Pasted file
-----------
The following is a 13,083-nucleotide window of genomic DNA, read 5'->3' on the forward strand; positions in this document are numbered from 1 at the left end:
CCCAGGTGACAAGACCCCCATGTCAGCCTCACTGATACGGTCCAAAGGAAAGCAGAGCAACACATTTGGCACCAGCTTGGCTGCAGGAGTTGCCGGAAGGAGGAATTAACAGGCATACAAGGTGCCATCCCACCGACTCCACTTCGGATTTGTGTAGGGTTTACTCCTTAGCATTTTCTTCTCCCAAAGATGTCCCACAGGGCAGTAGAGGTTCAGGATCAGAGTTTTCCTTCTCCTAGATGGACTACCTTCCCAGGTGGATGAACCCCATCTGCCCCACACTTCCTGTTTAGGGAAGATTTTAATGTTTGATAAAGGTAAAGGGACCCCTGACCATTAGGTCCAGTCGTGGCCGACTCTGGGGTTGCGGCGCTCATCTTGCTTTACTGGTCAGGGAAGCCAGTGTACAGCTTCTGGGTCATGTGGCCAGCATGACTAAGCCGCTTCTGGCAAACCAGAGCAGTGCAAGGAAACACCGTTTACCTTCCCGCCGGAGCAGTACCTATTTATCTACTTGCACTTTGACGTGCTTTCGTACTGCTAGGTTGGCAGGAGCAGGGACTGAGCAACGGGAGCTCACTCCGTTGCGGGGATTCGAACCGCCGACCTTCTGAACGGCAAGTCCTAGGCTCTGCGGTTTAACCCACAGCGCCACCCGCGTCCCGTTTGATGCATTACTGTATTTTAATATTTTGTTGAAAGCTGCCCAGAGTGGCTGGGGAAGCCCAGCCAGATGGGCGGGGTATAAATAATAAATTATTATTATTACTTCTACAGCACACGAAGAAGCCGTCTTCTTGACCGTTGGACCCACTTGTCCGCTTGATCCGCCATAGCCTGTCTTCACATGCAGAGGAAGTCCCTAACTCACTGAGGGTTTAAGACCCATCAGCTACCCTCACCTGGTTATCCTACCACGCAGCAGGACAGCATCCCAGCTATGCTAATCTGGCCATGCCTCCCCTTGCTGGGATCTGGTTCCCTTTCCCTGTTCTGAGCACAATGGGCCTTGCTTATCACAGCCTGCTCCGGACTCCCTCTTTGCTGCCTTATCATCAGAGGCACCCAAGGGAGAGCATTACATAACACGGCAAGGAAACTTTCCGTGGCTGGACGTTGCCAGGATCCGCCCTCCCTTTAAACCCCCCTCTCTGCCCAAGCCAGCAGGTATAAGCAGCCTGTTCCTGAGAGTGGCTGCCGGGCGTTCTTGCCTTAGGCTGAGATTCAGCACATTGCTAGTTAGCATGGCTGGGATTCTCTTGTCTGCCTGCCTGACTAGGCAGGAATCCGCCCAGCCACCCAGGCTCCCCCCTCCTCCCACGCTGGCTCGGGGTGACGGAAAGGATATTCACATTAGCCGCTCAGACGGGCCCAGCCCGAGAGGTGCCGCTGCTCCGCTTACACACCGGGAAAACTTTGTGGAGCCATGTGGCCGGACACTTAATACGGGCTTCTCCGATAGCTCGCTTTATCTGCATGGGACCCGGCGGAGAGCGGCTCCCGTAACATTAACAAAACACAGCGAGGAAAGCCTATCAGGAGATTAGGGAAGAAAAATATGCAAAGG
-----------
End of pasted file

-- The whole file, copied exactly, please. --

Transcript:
The following is a 13,083-nucleotide window of genomic DNA, read 5'->3' on the forward strand; positions in this document are numbered from 1 at the left end:
CCCAGGTGACAAGACCCCCATGTCAGCCTCACTGATACGGTCCAAAGGAAAGCAGAGCAACACATTTGGCACCAGCTTGGCTGCAGGAGTTGCCGGAAGGAGGAATTAACAGGCATACAAGGTGCCATCCCACCGACTCCACTTCGGATTTGTGTAGGGTTTACTCCTTAGCATTTTCTTCTCCCAAAGATGTCCCACAGGGCAGTAGAGGTTCAGGATCAGAGTTTTCCTTCTCCTAGATGGACTACCTTCCCAGGTGGATGAACCCCATCTGCCCCACACTTCCTGTTTAGGGAAGATTTTAATGTTTGATAAAGGTAAAGGGACCCCTGACCATTAGGTCCAGTCGTGGCCGACTCTGGGGTTGCGGCGCTCATCTTGCTTTACTGGTCAGGGAAGCCAGTGTACAGCTTCTGGGTCATGTGGCCAGCATGACTAAGCCGCTTCTGGCAAACCAGAGCAGTGCAAGGAAACACCGTTTACCTTCCCGCCGGAGCAGTACCTATTTATCTACTTGCACTTTGACGTGCTTTCGTACTGCTAGGTTGGCAGGAGCAGGGACTGAGCAACGGGAGCTCACTCCGTTGCGGGGATTCGAACCGCCGACCTTCTGAACGGCAAGTCCTAGGCTCTGCGGTTTAACCCACAGCGCCACCCGCGTCCCGTTTGATGCATTACTGTATTTTAATATTTTGTTGAAAGCTGCCCAGAGTGGCTGGGGAAGCCCAGCCAGATGGGCGGGGTATAAATAATAAATTATTATTATTACTTCTACAGCACACGAAGAAGCCGTCTTCTTGACCGTTGGACCCACTTGTCCGCTTGATCCGCCATAGCCTGTCTTCACATGCAGAGGAAGTCCCTAACTCACTGAGGGTTTAAGACCCATCAGCTACCCTCACCTGGTTATCCTACCACGCAGCAGGACAGCATCCCAGCTATGCTAATCTGGCCATGCCTCCCCTTGCTGGGATCTGGTTCCCTTTCCCTGTTCTGAGCACAATGGGCCTTGCTTATCACAGCCTGCTCCGGACTCCCTCTTTGCTGCCTTATCATCAGAGGCACCCAAGGGAGAGCATTACATAACACGGCAAGGAAACTTTCCGTGGCTGGACGTTGCCAGGATCCGCCCTCCCTTTAAACCCCCCTCTCTGCCCAAGCCAGCAGGTATAAGCAGCCTGTTCCTGAGAGTGGCTGCCGGGCGTTCTTGCCTTAGGCTGAGATTCAGCACATTGCTAGTTAGCATGGCTGGGATTCTCTTGTCTGCCTGCCTGACTAGGCAGGAATCCGCCCAGCCACCCAGGCTCCCCCCTCCTCCCACGCTGGCTCGGGGTGACGGAAAGGATATTCACATTAGCCGCTCAGACGGGCCCAGCCCGAGAGGTGCCGCTGCTCCGCTTACACACCGGGAAAACTTTGTGGAGCCATGTGGCCGGACACTTAATACGGGCTTCTCCGATAGCTCGCTTTATCTGCATGGGACCCGGCGGAGAGCGGCTCCCGTAACATTAACAAAACACAGCGAGGAAAGCCTATCAGGAGATTAGGGAAGAAAAATATGCAAAGG